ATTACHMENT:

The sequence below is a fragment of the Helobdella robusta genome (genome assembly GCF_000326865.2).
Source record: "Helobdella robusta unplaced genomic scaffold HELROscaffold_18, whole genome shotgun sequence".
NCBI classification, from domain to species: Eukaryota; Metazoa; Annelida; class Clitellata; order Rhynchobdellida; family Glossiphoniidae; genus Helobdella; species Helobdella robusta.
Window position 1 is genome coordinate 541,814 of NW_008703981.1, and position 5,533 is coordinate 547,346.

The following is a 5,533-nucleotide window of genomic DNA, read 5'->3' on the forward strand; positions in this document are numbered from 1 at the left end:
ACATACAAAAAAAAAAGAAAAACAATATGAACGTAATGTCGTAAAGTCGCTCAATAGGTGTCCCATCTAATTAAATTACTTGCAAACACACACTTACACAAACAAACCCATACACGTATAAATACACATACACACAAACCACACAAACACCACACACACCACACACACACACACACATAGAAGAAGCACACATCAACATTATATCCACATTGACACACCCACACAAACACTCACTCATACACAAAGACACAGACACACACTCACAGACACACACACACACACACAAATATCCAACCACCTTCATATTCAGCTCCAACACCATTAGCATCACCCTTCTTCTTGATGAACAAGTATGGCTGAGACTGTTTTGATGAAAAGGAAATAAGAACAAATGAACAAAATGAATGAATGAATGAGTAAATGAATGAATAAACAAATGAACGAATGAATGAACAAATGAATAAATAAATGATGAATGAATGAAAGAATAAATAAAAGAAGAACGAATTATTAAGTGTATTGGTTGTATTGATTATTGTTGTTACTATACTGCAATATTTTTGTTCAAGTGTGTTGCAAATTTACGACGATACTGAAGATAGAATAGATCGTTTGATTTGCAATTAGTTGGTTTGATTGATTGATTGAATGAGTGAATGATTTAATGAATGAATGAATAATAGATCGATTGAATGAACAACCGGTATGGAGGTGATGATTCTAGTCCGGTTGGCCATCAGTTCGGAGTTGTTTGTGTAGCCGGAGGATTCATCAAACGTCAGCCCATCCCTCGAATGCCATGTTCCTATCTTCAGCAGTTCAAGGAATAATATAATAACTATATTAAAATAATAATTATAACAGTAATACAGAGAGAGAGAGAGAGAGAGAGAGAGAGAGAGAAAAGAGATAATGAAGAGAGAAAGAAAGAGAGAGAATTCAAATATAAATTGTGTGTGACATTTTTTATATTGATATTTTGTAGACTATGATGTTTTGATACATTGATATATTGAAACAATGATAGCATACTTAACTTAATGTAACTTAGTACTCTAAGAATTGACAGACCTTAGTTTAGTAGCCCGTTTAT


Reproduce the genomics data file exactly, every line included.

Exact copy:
The sequence below is a fragment of the Helobdella robusta genome (genome assembly GCF_000326865.2).
Source record: "Helobdella robusta unplaced genomic scaffold HELROscaffold_18, whole genome shotgun sequence".
NCBI classification, from domain to species: Eukaryota; Metazoa; Annelida; class Clitellata; order Rhynchobdellida; family Glossiphoniidae; genus Helobdella; species Helobdella robusta.
Window position 1 is genome coordinate 541,814 of NW_008703981.1, and position 5,533 is coordinate 547,346.

The following is a 5,533-nucleotide window of genomic DNA, read 5'->3' on the forward strand; positions in this document are numbered from 1 at the left end:
ACATACAAAAAAAAAAGAAAAACAATATGAACGTAATGTCGTAAAGTCGCTCAATAGGTGTCCCATCTAATTAAATTACTTGCAAACACACACTTACACAAACAAACCCATACACGTATAAATACACATACACACAAACCACACAAACACCACACACACCACACACACACACACACATAGAAGAAGCACACATCAACATTATATCCACATTGACACACCCACACAAACACTCACTCATACACAAAGACACAGACACACACTCACAGACACACACACACACACACAAATATCCAACCACCTTCATATTCAGCTCCAACACCATTAGCATCACCCTTCTTCTTGATGAACAAGTATGGCTGAGACTGTTTTGATGAAAAGGAAATAAGAACAAATGAACAAAATGAATGAATGAATGAGTAAATGAATGAATAAACAAATGAACGAATGAATGAACAAATGAATAAATAAATGATGAATGAATGAAAGAATAAATAAAAGAAGAACGAATTATTAAGTGTATTGGTTGTATTGATTATTGTTGTTACTATACTGCAATATTTTTGTTCAAGTGTGTTGCAAATTTACGACGATACTGAAGATAGAATAGATCGTTTGATTTGCAATTAGTTGGTTTGATTGATTGATTGAATGAGTGAATGATTTAATGAATGAATGAATAATAGATCGATTGAATGAACAACCGGTATGGAGGTGATGATTCTAGTCCGGTTGGCCATCAGTTCGGAGTTGTTTGTGTAGCCGGAGGATTCATCAAACGTCAGCCCATCCCTCGAATGCCATGTTCCTATCTTCAGCAGTTCAAGGAATAATATAATAACTATATTAAAATAATAATTATAACAGTAATACAGAGAGAGAGAGAGAGAGAGAGAGAGAGAGAGAAAAGAGATAATGAAGAGAGAAAGAAAGAGAGAGAATTCAAATATAAATTGTGTGTGACATTTTTTATATTGATATTTTGTAGACTATGATGTTTTGATACATTGATATATTGAAACAATGATAGCATACTTAACTTAATGTAACTTAGTACTCTAAGAATTGACAGACCTTAGTTTAGTAGCCCGTTTAT